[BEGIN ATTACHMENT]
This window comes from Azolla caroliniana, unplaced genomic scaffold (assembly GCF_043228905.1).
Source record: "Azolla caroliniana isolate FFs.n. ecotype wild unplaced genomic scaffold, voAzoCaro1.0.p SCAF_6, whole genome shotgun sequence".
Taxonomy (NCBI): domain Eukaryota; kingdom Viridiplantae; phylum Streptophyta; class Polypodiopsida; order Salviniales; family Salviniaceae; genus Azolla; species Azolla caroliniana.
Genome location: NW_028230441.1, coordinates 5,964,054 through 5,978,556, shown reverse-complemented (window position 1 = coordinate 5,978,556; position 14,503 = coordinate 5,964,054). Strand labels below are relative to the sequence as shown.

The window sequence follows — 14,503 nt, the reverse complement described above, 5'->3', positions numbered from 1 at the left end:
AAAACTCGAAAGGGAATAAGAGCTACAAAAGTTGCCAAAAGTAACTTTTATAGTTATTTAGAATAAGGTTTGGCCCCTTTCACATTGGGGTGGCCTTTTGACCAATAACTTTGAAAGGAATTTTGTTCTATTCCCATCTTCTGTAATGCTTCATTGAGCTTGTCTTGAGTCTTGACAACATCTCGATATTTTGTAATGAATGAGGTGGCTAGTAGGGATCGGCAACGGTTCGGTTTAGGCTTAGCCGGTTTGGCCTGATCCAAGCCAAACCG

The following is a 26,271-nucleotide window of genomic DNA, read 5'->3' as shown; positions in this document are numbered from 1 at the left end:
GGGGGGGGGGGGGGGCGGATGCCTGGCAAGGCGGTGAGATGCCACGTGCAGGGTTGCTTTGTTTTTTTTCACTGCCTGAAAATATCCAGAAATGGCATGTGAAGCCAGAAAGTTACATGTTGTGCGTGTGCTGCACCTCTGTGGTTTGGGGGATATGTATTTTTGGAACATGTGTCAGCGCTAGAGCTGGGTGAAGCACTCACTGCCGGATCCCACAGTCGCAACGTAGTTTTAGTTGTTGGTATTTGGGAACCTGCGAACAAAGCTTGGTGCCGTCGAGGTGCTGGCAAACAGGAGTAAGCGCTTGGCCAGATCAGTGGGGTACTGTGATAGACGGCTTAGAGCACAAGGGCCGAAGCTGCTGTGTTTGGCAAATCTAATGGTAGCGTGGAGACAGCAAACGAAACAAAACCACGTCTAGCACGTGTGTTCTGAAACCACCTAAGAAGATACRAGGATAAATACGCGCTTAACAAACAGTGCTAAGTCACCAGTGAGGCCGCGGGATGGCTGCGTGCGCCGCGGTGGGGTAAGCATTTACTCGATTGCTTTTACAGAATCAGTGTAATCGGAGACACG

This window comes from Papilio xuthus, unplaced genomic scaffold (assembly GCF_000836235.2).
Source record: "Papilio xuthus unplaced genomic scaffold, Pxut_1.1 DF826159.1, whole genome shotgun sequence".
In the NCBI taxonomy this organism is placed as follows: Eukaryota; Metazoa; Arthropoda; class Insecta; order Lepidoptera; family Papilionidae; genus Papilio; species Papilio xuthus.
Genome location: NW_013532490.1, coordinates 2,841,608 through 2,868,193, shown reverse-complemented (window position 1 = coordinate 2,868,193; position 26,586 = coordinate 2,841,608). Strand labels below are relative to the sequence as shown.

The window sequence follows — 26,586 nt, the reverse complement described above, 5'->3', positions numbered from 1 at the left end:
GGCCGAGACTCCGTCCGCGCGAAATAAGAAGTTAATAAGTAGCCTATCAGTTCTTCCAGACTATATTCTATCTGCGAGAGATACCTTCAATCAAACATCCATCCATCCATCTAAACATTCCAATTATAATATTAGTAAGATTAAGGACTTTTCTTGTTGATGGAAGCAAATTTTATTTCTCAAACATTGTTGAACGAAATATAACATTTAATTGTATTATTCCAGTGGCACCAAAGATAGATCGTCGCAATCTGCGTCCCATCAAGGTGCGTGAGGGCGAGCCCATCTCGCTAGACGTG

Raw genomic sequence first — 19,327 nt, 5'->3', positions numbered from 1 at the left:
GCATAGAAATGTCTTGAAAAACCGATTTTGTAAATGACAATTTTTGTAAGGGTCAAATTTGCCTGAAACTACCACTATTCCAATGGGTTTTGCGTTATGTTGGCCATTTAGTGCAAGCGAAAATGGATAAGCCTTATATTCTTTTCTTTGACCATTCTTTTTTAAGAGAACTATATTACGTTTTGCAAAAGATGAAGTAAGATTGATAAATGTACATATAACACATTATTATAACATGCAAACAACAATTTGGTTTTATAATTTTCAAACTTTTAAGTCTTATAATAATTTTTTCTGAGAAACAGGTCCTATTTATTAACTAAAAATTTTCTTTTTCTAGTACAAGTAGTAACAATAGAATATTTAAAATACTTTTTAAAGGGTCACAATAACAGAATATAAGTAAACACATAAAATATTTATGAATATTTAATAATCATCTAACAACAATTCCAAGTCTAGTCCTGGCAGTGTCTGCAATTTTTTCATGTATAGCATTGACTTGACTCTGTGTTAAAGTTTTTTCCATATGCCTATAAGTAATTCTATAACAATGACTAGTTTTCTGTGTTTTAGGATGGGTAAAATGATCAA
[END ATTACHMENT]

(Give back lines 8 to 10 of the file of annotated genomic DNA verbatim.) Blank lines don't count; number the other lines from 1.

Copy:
GGGGGGGGGGGGGGGCGGATGCCTGGCAAGGCGGTGAGATGCCACGTGCAGGGTTGCTTTGTTTTTTTTCACTGCCTGAAAATATCCAGAAATGGCATGTGAAGCCAGAAAGTTACATGTTGTGCGTGTGCTGCACCTCTGTGGTTTGGGGGATATGTATTTTTGGAACATGTGTCAGCGCTAGAGCTGGGTGAAGCACTCACTGCCGGATCCCACAGTCGCAACGTAGTTTTAGTTGTTGGTATTTGGGAACCTGCGAACAAAGCTTGGTGCCGTCGAGGTGCTGGCAAACAGGAGTAAGCGCTTGGCCAGATCAGTGGGGTACTGTGATAGACGGCTTAGAGCACAAGGGCCGAAGCTGCTGTGTTTGGCAAATCTAATGGTAGCGTGGAGACAGCAAACGAAACAAAACCACGTCTAGCACGTGTGTTCTGAAACCACCTAAGAAGATACRAGGATAAATACGCGCTTAACAAACAGTGCTAAGTCACCAGTGAGGCCGCGGGATGGCTGCGTGCGCCGCGGTGGGGTAAGCATTTACTCGATTGCTTTTACAGAATCAGTGTAATCGGAGACACG

This window comes from Papilio xuthus, unplaced genomic scaffold (assembly GCF_000836235.2).
Source record: "Papilio xuthus unplaced genomic scaffold, Pxut_1.1 DF826159.1, whole genome shotgun sequence".